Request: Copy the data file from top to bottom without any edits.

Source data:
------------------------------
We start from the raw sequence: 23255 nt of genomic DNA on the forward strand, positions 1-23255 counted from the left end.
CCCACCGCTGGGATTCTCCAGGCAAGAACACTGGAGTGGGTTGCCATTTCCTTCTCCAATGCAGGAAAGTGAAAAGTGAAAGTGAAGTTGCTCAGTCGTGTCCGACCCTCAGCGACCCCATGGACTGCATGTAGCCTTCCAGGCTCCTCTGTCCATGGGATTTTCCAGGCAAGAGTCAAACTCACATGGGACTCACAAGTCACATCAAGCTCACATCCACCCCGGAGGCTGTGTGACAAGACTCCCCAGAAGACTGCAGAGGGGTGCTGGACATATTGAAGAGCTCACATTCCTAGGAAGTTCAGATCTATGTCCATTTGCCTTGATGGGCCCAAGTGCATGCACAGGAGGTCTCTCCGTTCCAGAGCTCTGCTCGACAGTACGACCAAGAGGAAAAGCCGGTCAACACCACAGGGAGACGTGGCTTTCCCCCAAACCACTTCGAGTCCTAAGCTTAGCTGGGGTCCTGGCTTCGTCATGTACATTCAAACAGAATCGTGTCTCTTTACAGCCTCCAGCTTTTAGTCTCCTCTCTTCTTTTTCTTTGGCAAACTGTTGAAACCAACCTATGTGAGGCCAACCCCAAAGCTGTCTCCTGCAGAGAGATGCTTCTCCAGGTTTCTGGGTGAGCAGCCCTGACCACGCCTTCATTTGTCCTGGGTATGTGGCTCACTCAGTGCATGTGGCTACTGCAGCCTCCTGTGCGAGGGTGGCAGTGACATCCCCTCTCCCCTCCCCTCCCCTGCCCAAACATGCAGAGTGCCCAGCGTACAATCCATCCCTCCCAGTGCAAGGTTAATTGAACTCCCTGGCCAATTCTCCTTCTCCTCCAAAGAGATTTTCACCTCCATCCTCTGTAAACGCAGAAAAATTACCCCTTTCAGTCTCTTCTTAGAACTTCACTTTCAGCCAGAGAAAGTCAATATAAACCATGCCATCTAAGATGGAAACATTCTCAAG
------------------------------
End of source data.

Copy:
We start from the raw sequence: 23255 nt of genomic DNA on the forward strand, positions 1-23255 counted from the left end.
CCCACCGCTGGGATTCTCCAGGCAAGAACACTGGAGTGGGTTGCCATTTCCTTCTCCAATGCAGGAAAGTGAAAAGTGAAAGTGAAGTTGCTCAGTCGTGTCCGACCCTCAGCGACCCCATGGACTGCATGTAGCCTTCCAGGCTCCTCTGTCCATGGGATTTTCCAGGCAAGAGTCAAACTCACATGGGACTCACAAGTCACATCAAGCTCACATCCACCCCGGAGGCTGTGTGACAAGACTCCCCAGAAGACTGCAGAGGGGTGCTGGACATATTGAAGAGCTCACATTCCTAGGAAGTTCAGATCTATGTCCATTTGCCTTGATGGGCCCAAGTGCATGCACAGGAGGTCTCTCCGTTCCAGAGCTCTGCTCGACAGTACGACCAAGAGGAAAAGCCGGTCAACACCACAGGGAGACGTGGCTTTCCCCCAAACCACTTCGAGTCCTAAGCTTAGCTGGGGTCCTGGCTTCGTCATGTACATTCAAACAGAATCGTGTCTCTTTACAGCCTCCAGCTTTTAGTCTCCTCTCTTCTTTTTCTTTGGCAAACTGTTGAAACCAACCTATGTGAGGCCAACCCCAAAGCTGTCTCCTGCAGAGAGATGCTTCTCCAGGTTTCTGGGTGAGCAGCCCTGACCACGCCTTCATTTGTCCTGGGTATGTGGCTCACTCAGTGCATGTGGCTACTGCAGCCTCCTGTGCGAGGGTGGCAGTGACATCCCCTCTCCCCTCCCCTCCCCTGCCCAAACATGCAGAGTGCCCAGCGTACAATCCATCCCTCCCAGTGCAAGGTTAATTGAACTCCCTGGCCAATTCTCCTTCTCCTCCAAAGAGATTTTCACCTCCATCCTCTGTAAACGCAGAAAAATTACCCCTTTCAGTCTCTTCTTAGAACTTCACTTTCAGCCAGAGAAAGTCAATATAAACCATGCCATCTAAGATGGAAACATTCTCAAG